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Milan's decorative fountains will go quiet for a while, Source: magro_kr, on Flickr (CC BY-NC-ND 2.0)

Milan turns off fountains due to historic drought

Milan turns off fountains due to historic drought

The arid weather phenomenon is affecting the agricultural sector in Northern Italy to almost unprecedented levels

Yesterday, the mayor of Milan, Giuseppe Sala, ordered that the spigots of the city’s decorative fountains be turned off in view of the severe drought affecting all of Northern Italy. This is just one of the measures taken to prevent water wasting and conservation during the extreme aridity period.

The Lombardy Region (where Milan is located) declared a state of emergency on Friday after suffering a heat wave and months without any significant rainfall. The levels of the country’s main river – the Po – are so low that it is sure to affect the harvest season this year. The latter adds to already elevated concerns about food security in the wake of the Ukraine war.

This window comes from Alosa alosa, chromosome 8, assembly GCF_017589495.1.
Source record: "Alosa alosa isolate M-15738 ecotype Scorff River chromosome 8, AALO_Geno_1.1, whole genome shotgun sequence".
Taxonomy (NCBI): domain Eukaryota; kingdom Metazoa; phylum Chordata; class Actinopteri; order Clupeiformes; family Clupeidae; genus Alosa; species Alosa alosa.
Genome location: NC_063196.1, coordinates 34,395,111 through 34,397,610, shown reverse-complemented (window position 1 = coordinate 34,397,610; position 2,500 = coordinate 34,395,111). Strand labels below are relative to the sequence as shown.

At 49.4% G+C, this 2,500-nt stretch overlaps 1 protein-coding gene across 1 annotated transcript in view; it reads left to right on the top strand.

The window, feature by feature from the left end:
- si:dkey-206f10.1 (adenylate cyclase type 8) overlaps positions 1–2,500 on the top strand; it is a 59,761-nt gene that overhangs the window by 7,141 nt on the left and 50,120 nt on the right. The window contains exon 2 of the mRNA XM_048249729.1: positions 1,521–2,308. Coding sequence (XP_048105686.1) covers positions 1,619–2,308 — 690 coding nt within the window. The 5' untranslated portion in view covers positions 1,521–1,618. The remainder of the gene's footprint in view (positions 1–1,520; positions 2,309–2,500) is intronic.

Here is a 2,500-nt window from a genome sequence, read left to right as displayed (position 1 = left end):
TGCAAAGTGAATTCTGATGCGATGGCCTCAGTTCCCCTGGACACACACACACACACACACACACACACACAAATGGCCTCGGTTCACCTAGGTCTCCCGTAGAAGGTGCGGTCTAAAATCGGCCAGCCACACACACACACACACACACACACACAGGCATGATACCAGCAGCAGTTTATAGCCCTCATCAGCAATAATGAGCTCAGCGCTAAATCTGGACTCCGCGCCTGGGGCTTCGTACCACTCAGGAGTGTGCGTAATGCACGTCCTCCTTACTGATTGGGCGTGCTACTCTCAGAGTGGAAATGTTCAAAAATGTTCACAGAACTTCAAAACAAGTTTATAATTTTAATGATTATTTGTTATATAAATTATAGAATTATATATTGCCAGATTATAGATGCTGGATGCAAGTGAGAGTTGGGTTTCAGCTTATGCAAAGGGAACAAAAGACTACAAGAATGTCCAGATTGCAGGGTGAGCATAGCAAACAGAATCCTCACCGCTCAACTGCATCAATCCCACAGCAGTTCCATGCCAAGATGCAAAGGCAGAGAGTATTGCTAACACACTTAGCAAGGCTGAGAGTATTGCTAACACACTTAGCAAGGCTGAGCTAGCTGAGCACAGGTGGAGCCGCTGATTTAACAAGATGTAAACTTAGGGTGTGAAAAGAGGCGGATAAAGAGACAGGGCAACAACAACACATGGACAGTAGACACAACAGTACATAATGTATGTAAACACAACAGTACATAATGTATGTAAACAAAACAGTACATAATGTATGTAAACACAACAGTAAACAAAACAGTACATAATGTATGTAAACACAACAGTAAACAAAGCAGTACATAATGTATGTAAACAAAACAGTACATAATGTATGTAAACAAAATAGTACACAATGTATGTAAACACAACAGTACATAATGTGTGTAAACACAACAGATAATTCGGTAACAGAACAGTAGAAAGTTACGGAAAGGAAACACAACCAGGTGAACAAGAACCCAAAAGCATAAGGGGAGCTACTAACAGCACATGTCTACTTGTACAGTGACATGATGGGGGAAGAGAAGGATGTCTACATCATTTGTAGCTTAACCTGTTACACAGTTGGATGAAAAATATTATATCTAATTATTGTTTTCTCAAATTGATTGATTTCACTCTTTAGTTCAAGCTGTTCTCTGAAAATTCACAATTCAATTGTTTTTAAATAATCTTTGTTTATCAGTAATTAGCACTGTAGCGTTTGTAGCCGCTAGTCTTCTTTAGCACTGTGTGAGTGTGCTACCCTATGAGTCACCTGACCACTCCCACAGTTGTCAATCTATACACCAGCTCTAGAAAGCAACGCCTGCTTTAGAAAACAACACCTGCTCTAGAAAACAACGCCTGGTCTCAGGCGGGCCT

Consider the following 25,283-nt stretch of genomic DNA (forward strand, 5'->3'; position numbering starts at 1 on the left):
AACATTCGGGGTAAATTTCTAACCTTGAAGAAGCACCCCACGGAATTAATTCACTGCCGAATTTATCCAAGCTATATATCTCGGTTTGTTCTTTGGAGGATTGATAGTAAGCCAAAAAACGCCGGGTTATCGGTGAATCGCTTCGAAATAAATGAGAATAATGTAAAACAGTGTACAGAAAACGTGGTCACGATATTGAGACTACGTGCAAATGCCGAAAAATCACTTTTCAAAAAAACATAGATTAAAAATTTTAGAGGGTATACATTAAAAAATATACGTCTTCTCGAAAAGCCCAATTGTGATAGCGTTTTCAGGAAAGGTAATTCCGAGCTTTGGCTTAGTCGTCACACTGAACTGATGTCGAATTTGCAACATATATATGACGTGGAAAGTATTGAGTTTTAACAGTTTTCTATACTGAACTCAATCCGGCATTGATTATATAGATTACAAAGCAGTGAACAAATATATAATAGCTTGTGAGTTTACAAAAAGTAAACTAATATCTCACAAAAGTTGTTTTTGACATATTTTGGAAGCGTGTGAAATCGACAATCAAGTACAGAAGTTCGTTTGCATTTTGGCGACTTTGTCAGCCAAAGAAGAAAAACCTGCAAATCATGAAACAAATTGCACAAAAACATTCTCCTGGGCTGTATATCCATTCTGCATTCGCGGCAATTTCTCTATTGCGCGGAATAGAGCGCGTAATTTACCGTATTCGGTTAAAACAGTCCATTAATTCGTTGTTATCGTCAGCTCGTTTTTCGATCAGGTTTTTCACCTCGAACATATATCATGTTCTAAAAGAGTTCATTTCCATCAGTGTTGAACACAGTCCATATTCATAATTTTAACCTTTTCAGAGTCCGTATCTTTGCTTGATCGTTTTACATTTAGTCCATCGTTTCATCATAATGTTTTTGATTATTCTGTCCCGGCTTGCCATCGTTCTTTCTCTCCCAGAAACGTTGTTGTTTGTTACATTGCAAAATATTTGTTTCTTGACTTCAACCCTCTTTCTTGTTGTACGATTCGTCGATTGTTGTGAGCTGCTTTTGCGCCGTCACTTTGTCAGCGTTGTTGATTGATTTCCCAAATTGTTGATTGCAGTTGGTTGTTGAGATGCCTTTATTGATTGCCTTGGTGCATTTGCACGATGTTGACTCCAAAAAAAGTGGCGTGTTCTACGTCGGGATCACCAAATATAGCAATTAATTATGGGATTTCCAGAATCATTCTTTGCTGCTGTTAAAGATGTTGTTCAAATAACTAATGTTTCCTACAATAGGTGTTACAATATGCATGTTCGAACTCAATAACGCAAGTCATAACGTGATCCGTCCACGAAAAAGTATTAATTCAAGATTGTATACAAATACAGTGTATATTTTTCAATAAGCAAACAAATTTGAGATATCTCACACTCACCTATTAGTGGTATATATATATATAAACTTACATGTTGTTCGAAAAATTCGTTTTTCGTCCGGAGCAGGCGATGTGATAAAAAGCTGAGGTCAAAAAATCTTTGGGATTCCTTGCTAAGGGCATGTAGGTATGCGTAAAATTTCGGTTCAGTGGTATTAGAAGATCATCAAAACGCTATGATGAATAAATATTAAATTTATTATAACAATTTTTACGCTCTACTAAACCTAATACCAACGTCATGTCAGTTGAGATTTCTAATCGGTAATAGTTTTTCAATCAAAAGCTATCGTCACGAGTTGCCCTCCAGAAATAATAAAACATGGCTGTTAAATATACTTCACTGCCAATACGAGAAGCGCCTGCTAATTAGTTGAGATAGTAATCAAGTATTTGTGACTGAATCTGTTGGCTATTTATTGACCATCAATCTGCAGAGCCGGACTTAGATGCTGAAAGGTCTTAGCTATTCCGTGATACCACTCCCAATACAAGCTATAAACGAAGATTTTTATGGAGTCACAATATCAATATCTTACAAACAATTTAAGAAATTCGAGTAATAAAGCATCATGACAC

Irrigation capacity under threat

Mayor Sala said the ordinance would turn off decorative fountains except those holding flora and fauna that need fresh water. It further limits the use of water sprinklers except for new-growth trees.

The mayor also decreed that shops in Italy's business and fashion capital can't set thermostats under 26 degrees Celsius and must keep their doors closed to avoid overtaxing the power grid.

What’s more, the Archbishop of Milan made a pilgrimage on Saturday to pray for rain, visiting churches in the farming outskirts of the city.

Italy’s drought has dried up rivers crucial for irrigation, including the Po, threatening some 3 billion euros in agriculture, Italian farm lobby Coldiretti said this week. Italy's confederation of agricultural producers, Copagri, estimates the loss of 30%-40% of the seasonal harvest.

The regional governments of Piedmonte, Emilia Romagna and Lazio have also declared states of emergency due to the drought. Italy's longest river, the Po, which crosses the major northern regions and accounts for around a third of the country’s agricultural production, is experiencing its worst drought in 70 years.

Italy’s other major rivers and lakes are below normal June levels. The weather forecast for the rest of the month adds to the concern, with temperatures expected to be 10C-12C above normal next week, with peaks of up to 44 degrees Celsius expected on the islands of Sardinia and Sicily.

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